'Pristine' Reef Discovered Off Coast of Tahiti Described as One of Largest in World

The discovery of one of the largest coral reefs in the world off the coast of Tahiti could be promising for the future of coral reefs and conservation.

Researchers said the discovery, part of a scientific mission supported by UNESCO, is valuable for multiple reasons, according to the organization.

The reef consists of a large area approximately 3 kilometers in length and between 30 and 65 meters wide. Rose-shaped corals found at the site are up to 2 meters in diameter.

The reef is also important because of its depth, between 30 and 65 meters. Researchers said this is "highly unusual" because the vast majority of the world's known coral reefs are no deeper than 25 meters.

This means that there may be a plethora of unknown reefs in water bodies that extend deeper than 30 meters, in what researchers call the ocean's "twilight zone."

"To date, we know the surface of the moon better than the deep ocean," said UNESCO Director-General Audrey Azoulay. "Only 20 percent of the entire seabed has been mapped. This remarkable discovery in Tahiti demonstrates the incredible work of scientists who, with the support of UNESCO, further the extent of our knowledge about what lies beneath."

Coral Reef Tahiti
Researchers examine a newly discovered coral reef off the coast of Tahiti. Alexis Rosenfeld

Alexis Rosenfeld is a French photographer and founder of the 1 Ocean campaign, which works in partnership with UNESCO for the Decade of Ocean Science for Sustainable Development. Video released by UNESCO showed Rosenfeld and others in the depths of the reef, taking photographs for future research.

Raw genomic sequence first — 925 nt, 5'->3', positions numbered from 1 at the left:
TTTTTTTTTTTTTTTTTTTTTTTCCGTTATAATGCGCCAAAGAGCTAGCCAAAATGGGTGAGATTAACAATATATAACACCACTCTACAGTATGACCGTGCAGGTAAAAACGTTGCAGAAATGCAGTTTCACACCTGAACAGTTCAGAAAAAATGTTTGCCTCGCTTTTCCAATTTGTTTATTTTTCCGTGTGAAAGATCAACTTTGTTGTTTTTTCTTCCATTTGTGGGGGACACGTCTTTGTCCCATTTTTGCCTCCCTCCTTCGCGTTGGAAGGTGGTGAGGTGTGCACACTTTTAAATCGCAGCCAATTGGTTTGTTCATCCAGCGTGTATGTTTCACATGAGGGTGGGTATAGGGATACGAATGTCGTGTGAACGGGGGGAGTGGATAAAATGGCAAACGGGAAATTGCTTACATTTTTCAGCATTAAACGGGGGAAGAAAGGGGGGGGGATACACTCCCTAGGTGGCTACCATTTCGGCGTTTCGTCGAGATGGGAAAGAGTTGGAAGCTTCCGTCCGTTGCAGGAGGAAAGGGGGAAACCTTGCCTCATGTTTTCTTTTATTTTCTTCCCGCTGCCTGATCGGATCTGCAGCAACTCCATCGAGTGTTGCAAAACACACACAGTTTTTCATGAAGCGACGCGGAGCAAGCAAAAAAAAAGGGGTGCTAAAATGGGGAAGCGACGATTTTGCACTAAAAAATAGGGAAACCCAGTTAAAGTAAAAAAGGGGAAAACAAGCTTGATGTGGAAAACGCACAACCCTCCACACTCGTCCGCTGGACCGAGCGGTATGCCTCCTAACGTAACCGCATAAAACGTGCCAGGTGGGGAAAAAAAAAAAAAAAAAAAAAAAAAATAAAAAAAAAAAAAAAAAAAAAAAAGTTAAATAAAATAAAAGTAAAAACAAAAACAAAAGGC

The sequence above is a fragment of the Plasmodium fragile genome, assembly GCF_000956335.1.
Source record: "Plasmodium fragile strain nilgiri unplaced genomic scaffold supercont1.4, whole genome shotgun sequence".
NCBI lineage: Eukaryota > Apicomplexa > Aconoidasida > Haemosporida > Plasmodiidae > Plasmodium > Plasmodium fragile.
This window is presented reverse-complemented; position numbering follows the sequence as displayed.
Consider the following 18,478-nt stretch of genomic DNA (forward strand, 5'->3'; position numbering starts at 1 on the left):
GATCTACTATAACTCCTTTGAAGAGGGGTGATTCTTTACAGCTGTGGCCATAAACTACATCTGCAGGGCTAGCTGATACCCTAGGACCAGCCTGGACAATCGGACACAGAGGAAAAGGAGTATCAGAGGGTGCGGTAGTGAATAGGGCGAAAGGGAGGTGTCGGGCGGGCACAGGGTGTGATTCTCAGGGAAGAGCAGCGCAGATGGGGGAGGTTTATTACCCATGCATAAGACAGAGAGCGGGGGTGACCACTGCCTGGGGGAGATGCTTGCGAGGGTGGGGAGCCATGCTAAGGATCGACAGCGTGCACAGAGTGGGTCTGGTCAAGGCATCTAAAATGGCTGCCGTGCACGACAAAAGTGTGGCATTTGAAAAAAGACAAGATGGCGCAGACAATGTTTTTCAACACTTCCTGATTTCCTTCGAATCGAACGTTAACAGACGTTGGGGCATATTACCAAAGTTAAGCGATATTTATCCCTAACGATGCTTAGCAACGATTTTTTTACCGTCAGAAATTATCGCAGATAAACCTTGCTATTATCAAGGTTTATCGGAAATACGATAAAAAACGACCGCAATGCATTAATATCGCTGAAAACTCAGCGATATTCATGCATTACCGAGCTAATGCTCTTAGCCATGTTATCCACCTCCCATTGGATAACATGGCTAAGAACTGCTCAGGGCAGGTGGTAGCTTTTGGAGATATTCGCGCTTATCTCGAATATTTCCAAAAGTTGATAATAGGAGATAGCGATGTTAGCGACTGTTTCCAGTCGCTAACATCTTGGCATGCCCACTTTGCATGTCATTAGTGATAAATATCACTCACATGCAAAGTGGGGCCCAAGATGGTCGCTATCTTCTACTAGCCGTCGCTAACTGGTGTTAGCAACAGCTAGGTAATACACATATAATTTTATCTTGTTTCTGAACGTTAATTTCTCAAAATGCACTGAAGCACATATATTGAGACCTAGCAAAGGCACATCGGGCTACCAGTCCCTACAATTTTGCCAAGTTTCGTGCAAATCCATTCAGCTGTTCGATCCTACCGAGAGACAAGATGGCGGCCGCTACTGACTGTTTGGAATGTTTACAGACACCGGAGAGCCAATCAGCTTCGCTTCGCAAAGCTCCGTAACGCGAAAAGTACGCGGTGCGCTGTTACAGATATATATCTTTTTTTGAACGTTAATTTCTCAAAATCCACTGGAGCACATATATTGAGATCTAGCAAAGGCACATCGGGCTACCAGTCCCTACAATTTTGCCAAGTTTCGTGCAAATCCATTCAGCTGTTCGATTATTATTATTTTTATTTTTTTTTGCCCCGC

Every year until 2030, expeditions are being executed across oceans to find new threats and improve preparedness for solving real-time and future issues.

"It was magical to witness giant, beautiful rose corals which stretch for as far as the eye can see," said Rosenfeld, who photographed the experience. "It was like a work of art."

Coral reefs are an important food source for other organisms, UNESCO said, so new discoveries aid biodiversity research. Organisms that live on reefs can be integral for medicinal research, while the reefs themselves can provide protection from coastal erosion and even tsunamis.

Laetitia Hedouin of France's National Center of Scientific Research said that although French Polynesia suffered a significant bleaching event in 2019, this newly discovered reef does not seem to be significantly affected.

"The discovery of this reef in such a pristine condition is good news and can inspire future conservation," she said. "We think that deeper reefs may be better protected from global warming."

Newsweek reached out to UNESCO for comment but did not hear back before publication.

Coral Reef Tahiti
A magnified view of the reef's large corals, where were found deeper than usual in the ocean. Alexis Rosenfeld